substitution, the term balance point redirects the scientific Like a good mother takes care of her children, Olivia took an excellent care of search from looking for the location of the set point (or the editors, authors, and referees involved. She successfully led us through the building a new model of it) to studying the multiple feedback, project and made sure we would not fall in various organizational, technical, feedforward, and open-loop components that contribute to ethical, and other potholes.
thermal balance in the thermoregulatory system operating as afederation of independent thermoeffector loops. Interestingly, many scientists in the field are already avoiding using the term The author's research reviewed in this paper has been supported by grants set point altogether or replacing it with different terms (e.g., from the National Institute of Neurological Disorders and Stroke (NS41233),Arizona Biomedical Research Commission (8016), and St. Joseph's Founda- Ref. 10). In his editorial about the regulation of body fat content, Wade (122) suggests to put the notions of lipostats andset points behind us and to move on. Applying Wade's sug- gestion to Tb regulation, it is time to free the thermophysi-ological terminology of remnants of the unified control system 1. Almeida MC, Steiner AA, Branco LGS, and Romanovsky AA.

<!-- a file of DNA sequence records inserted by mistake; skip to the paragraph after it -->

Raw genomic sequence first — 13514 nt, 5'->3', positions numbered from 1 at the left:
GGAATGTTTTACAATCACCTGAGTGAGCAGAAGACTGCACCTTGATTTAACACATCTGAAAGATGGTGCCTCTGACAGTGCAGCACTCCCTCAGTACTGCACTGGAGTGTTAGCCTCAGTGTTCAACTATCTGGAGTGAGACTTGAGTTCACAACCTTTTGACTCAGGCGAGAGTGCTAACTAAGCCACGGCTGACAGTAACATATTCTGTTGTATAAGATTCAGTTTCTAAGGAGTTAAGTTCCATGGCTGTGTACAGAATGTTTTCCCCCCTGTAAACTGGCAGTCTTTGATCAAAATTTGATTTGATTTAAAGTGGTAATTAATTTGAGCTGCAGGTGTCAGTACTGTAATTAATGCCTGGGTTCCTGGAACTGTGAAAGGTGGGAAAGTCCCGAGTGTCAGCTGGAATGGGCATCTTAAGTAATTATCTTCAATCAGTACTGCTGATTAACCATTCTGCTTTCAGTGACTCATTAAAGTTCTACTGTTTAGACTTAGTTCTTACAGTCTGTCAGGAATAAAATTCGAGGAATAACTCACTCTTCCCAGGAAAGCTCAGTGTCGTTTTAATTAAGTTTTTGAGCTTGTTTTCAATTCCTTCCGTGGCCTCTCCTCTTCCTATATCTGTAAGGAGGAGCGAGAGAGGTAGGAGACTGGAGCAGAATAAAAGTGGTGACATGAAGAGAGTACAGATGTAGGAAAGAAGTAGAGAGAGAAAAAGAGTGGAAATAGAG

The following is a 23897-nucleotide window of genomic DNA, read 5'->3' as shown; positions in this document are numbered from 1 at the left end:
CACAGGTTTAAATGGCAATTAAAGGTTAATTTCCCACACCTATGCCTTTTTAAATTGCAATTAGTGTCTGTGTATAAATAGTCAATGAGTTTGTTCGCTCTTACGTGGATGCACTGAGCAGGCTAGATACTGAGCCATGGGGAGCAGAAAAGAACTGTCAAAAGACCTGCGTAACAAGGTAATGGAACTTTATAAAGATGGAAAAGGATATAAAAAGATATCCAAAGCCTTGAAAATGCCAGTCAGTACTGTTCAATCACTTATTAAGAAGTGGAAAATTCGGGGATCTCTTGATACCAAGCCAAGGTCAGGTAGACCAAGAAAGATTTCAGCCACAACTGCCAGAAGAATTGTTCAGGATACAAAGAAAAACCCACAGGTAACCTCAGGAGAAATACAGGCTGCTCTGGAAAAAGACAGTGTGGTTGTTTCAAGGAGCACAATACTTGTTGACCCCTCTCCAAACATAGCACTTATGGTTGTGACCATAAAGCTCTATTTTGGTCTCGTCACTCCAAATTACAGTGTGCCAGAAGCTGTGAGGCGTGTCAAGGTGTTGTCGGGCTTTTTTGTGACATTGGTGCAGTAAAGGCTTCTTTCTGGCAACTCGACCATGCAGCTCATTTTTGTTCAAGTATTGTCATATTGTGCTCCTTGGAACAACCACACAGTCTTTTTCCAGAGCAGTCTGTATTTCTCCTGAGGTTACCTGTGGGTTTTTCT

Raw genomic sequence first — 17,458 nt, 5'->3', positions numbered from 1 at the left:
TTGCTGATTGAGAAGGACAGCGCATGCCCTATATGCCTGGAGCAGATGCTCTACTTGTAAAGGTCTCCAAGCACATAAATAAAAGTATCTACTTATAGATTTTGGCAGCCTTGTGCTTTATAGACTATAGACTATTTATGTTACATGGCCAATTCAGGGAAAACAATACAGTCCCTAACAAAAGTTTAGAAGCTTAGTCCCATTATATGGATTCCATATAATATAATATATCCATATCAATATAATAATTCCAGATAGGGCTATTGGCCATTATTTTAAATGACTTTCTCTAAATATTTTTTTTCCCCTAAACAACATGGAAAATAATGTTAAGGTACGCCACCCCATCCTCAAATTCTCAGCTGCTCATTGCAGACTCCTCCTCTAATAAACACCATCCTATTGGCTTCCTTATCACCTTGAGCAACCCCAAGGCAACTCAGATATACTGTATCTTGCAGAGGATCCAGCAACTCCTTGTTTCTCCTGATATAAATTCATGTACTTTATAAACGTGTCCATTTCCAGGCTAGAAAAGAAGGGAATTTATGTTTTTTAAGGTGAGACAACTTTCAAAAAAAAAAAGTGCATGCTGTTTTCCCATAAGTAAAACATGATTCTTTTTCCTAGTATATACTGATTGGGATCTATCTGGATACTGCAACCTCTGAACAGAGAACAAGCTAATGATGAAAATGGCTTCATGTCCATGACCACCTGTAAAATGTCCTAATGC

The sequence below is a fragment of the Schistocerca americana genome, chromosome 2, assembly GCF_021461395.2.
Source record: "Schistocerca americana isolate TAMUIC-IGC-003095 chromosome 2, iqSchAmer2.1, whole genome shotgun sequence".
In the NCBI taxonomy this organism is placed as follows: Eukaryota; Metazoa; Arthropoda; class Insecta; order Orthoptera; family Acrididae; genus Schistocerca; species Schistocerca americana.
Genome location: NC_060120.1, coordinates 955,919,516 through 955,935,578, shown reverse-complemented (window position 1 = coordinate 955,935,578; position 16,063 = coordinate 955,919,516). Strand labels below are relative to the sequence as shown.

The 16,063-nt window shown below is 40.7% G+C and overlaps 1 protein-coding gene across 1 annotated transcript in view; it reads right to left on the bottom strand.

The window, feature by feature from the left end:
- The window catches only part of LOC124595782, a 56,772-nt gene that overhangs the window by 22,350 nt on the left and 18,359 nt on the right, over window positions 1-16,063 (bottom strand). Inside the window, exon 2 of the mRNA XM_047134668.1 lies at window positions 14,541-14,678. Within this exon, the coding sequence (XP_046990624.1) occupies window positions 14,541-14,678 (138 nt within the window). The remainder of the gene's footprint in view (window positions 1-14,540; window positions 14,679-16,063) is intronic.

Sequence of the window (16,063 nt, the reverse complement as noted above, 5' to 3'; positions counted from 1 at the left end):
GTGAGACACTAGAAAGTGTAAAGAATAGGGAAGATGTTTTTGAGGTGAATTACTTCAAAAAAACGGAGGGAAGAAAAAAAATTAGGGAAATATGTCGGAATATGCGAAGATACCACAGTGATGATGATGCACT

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AJP-Regul Integr Comp Physiol • VOL 292 • JANUARY 2007 •